There is nothing prettier than looking out on a field of perfectly rolled hay bales. And no one appreciates a nicely rolled hay bale more than someone who has tried to do the job!
So what is the secret to perfectly formed hay bales? A large part of it involves making sure that the windrow of hay is evenly spread across the chamber of the bale. This even distribution also is the key to full bales. If the windrow of hay isn’t evenly distributed you will end up with a hay bale that is light in some places, and heavy in others.
While harvesting, always make sure that the windrows are matched to fit the bale chamber and are weaving accordingly. Creating an evenly distributed windrow is the result of making sure that the same amount of hay is under each belt. It also important to be familiar with the belts on your baler.
It also is essential that you are using the correct baler density settings. This ensures that your bales are tight. You may have to keep the tension just right by making adjustments to your twine or net. This will keep the bale from increasing in size when it is released. This isn’t just for aesthetic purposes, either. Increased bales size can lead to lost production.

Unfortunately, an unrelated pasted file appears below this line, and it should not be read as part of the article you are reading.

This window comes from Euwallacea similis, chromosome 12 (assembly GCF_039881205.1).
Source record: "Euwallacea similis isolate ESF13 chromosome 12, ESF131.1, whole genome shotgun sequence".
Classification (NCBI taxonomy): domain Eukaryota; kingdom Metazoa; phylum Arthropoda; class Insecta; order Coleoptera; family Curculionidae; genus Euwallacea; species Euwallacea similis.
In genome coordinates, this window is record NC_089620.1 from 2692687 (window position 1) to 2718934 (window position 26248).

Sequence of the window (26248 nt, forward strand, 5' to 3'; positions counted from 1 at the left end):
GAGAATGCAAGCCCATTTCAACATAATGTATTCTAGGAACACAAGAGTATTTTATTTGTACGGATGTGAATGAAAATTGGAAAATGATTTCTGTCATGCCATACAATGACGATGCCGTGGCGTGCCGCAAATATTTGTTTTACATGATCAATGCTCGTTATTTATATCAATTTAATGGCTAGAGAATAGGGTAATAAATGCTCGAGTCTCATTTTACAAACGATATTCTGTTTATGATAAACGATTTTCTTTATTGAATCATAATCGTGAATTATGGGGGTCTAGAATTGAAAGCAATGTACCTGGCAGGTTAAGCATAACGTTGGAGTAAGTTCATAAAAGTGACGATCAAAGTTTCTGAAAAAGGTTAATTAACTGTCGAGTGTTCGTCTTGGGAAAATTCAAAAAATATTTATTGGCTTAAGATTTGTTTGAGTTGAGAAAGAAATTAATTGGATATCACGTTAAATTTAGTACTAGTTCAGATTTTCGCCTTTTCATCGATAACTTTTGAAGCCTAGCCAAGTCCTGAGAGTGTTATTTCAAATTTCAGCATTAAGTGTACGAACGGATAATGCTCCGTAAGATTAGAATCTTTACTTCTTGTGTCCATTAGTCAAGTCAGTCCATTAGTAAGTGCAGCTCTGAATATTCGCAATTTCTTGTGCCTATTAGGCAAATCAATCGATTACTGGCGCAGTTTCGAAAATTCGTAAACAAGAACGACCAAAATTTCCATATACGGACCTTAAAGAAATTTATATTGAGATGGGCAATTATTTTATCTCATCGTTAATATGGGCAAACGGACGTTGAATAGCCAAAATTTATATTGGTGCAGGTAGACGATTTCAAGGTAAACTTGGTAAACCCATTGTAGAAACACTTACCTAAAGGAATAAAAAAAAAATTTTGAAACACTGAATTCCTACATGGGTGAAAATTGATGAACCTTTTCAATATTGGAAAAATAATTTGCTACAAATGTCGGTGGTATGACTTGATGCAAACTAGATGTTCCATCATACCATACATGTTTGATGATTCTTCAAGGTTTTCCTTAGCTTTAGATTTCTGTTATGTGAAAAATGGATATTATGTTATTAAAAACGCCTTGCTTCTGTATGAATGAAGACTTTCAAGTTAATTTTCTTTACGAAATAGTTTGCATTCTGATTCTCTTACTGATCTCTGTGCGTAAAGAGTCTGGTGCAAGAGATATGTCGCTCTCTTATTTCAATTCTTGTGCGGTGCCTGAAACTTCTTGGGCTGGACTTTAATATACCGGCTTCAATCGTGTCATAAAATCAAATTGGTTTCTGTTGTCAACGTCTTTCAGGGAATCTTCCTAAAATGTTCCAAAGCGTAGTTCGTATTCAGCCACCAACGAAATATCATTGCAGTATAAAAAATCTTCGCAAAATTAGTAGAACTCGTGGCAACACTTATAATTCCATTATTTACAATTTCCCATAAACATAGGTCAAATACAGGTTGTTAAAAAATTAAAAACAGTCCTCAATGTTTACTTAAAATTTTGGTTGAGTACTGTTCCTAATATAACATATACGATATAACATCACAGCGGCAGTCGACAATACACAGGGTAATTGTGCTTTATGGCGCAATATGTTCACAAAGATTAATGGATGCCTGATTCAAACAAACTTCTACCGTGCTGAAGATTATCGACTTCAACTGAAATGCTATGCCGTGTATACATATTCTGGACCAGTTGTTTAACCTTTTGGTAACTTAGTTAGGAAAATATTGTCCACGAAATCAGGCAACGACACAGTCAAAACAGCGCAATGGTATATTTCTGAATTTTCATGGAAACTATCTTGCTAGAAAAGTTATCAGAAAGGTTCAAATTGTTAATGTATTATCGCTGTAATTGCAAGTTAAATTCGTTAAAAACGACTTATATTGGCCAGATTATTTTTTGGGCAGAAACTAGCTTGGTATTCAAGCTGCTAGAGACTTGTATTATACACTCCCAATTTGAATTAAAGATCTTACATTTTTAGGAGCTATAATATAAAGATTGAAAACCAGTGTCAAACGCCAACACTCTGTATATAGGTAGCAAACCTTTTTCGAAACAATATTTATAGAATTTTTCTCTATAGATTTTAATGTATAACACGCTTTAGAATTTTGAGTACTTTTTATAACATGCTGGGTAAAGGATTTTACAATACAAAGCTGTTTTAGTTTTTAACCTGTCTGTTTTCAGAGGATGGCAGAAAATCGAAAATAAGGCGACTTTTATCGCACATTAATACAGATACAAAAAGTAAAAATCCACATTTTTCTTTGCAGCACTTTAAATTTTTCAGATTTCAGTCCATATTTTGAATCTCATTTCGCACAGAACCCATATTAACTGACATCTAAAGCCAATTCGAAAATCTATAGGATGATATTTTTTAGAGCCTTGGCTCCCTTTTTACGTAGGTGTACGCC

One of the most common problems when it comes to hay baling is low density. When hay density is too low the shape and appearance is subpar. Here are some remedies to this problem:
Increase the target force. If the target force is too high you will need to decrease it or use stronger twine.
Consider installing additional side hay resistors on each side of the compression doors. Most experts recommend adding three to each side of the compression doors in addition to the resistors that are already installed.
Operate the baler between 30 to 60 strokes per bale. If you are having difficulty staying within this range you may need to rake more hay into the windrow. Other remedies include shifting gears up or decreasing PTO speed.
Finally, when baling hay keep the following tips in mind:
Moisture levels should not be too high or too low
The pickup height should follow the contour of the ground
Keep the baler as full as possible so that the bales roll as few times as possible in the baler
Continually monitor bay density and make adjustments as necessary
The perfect hay bales can seem impossible to master but with time, practice, and a little trial and error you will soon be a pro.